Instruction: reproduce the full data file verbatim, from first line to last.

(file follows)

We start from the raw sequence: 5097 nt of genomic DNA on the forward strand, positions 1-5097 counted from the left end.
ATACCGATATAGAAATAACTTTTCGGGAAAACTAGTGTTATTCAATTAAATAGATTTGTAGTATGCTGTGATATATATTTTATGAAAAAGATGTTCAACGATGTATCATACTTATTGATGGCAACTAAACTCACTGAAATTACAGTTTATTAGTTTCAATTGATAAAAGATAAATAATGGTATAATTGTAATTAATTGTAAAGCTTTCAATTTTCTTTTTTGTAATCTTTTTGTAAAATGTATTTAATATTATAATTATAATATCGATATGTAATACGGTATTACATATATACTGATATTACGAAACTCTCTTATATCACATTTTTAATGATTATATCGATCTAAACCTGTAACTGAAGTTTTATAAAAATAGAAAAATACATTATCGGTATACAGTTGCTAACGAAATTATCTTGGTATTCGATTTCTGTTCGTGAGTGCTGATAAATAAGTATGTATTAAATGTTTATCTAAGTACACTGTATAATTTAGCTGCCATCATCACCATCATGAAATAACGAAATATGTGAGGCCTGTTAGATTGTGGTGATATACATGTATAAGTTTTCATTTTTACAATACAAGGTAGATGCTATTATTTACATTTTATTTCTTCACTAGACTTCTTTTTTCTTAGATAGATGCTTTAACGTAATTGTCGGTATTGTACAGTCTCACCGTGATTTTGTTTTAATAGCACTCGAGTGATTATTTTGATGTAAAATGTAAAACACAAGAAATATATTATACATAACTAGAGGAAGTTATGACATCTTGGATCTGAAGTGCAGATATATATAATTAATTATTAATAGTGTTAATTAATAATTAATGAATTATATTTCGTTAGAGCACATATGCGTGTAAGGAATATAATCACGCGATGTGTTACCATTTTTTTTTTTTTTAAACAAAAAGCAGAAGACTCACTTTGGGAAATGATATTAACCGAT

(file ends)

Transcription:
We start from the raw sequence: 5097 nt of genomic DNA on the forward strand, positions 1-5097 counted from the left end.
ATACCGATATAGAAATAACTTTTCGGGAAAACTAGTGTTATTCAATTAAATAGATTTGTAGTATGCTGTGATATATATTTTATGAAAAAGATGTTCAACGATGTATCATACTTATTGATGGCAACTAAACTCACTGAAATTACAGTTTATTAGTTTCAATTGATAAAAGATAAATAATGGTATAATTGTAATTAATTGTAAAGCTTTCAATTTTCTTTTTTGTAATCTTTTTGTAAAATGTATTTAATATTATAATTATAATATCGATATGTAATACGGTATTACATATATACTGATATTACGAAACTCTCTTATATCACATTTTTAATGATTATATCGATCTAAACCTGTAACTGAAGTTTTATAAAAATAGAAAAATACATTATCGGTATACAGTTGCTAACGAAATTATCTTGGTATTCGATTTCTGTTCGTGAGTGCTGATAAATAAGTATGTATTAAATGTTTATCTAAGTACACTGTATAATTTAGCTGCCATCATCACCATCATGAAATAACGAAATATGTGAGGCCTGTTAGATTGTGGTGATATACATGTATAAGTTTTCATTTTTACAATACAAGGTAGATGCTATTATTTACATTTTATTTCTTCACTAGACTTCTTTTTTCTTAGATAGATGCTTTAACGTAATTGTCGGTATTGTACAGTCTCACCGTGATTTTGTTTTAATAGCACTCGAGTGATTATTTTGATGTAAAATGTAAAACACAAGAAATATATTATACATAACTAGAGGAAGTTATGACATCTTGGATCTGAAGTGCAGATATATATAATTAATTATTAATAGTGTTAATTAATAATTAATGAATTATATTTCGTTAGAGCACATATGCGTGTAAGGAATATAATCACGCGATGTGTTACCATTTTTTTTTTTTTTAAACAAAAAGCAGAAGACTCACTTTGGGAAATGATATTAACCGAT